Breaking Lorentz reciprocity to overcome the time-bandwidth limit in physics and engineering

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Science  23 Jun 2017:
Vol. 356, Issue 6344, pp. 1260-1264
DOI: 10.1126/science.aam6662

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Resonant systems with high bandwidth

The performance of an active system, whether it is optical, electrical, or mechanical, is often described by its quality (Q) factor. Typically, one learns the rule that the higher the Q factor, the sharper the resonance—that is, the bandwidth of the device is reduced. Tsakmakidis et al. show that this is indeed the case, but only for symmetric systems. However, for the case of asymmetric (or nonreciprocal) systems, the rule need not be obeyed. They show theoretically that the more asymmetric a system with high Q is, the wider the bandwidth can be. The effect raises the prospect of designing high-Q devices operating over large bandwidths.

Science, this issue p. 1260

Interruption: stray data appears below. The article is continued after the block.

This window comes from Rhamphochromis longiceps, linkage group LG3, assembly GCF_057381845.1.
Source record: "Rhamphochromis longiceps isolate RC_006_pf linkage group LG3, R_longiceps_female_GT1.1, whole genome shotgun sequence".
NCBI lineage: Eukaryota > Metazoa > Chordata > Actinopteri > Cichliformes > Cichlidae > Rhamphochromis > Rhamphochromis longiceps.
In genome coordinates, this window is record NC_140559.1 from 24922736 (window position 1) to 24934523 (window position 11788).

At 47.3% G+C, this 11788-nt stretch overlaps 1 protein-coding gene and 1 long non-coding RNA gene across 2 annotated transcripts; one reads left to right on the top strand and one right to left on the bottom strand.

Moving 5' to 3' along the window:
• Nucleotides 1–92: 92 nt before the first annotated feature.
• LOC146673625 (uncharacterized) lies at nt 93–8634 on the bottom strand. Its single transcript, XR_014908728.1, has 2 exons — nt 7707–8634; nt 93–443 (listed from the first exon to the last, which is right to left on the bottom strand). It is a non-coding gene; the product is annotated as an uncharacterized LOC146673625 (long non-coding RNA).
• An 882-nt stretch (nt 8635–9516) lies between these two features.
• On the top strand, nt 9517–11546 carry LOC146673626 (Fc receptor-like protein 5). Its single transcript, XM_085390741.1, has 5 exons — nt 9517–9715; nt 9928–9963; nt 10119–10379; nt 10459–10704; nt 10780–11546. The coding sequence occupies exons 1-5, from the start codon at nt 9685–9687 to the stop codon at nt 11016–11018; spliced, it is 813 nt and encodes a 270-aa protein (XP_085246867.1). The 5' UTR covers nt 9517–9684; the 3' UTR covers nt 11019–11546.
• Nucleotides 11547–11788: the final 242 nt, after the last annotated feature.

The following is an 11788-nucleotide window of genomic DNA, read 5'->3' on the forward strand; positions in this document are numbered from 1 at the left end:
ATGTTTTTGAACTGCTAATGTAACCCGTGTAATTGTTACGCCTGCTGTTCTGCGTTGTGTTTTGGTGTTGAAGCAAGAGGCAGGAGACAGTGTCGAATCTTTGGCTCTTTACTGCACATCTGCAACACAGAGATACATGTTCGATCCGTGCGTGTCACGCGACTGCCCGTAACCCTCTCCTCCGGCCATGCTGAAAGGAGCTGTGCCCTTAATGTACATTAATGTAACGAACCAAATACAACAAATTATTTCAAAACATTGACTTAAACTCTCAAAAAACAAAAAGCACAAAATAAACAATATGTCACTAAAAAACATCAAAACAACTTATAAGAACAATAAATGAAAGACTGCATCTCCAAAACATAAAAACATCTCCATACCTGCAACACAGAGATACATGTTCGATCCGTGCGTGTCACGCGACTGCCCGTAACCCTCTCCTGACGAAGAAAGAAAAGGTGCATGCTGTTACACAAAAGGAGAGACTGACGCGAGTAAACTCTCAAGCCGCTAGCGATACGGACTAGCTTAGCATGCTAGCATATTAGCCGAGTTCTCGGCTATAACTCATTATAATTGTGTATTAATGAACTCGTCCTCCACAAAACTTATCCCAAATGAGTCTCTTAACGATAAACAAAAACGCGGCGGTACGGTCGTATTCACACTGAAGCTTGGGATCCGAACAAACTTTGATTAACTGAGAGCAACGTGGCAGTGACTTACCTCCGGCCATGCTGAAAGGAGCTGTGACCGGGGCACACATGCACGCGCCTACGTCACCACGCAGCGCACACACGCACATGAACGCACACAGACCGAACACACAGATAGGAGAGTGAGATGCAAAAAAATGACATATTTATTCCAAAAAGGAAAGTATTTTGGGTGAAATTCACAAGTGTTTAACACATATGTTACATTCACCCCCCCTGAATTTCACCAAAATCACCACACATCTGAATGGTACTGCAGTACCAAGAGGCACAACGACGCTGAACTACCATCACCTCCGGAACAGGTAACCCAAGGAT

A century-old tenet in physics and engineering asserts that any type of system, having bandwidth Δω, can interact with a wave over only a constrained time period Δt inversely proportional to the bandwidth (Δt·Δω ~ 2π). This law severely limits the generic capabilities of all types of resonant and wave-guiding systems in photonics, cavity quantum electrodynamics and optomechanics, acoustics, continuum mechanics, and atomic and optical physics but is thought to be completely fundamental, arising from basic Fourier reciprocity. We propose that this “fundamental” limit can be overcome in systems where Lorentz reciprocity is broken. As a system becomes more asymmetric in its transport properties, the degree to which the limit can be surpassed becomes greater. By way of example, we theoretically demonstrate how, in an astutely designed magnetized semiconductor heterostructure, the above limit can be exceeded by orders of magnitude by using realistic material parameters. Our findings revise prevailing paradigms for linear, time-invariant resonant systems, challenging the doctrine that high-quality resonances must invariably be narrowband and providing the possibility of developing devices with unprecedentedly high time-bandwidth performance.

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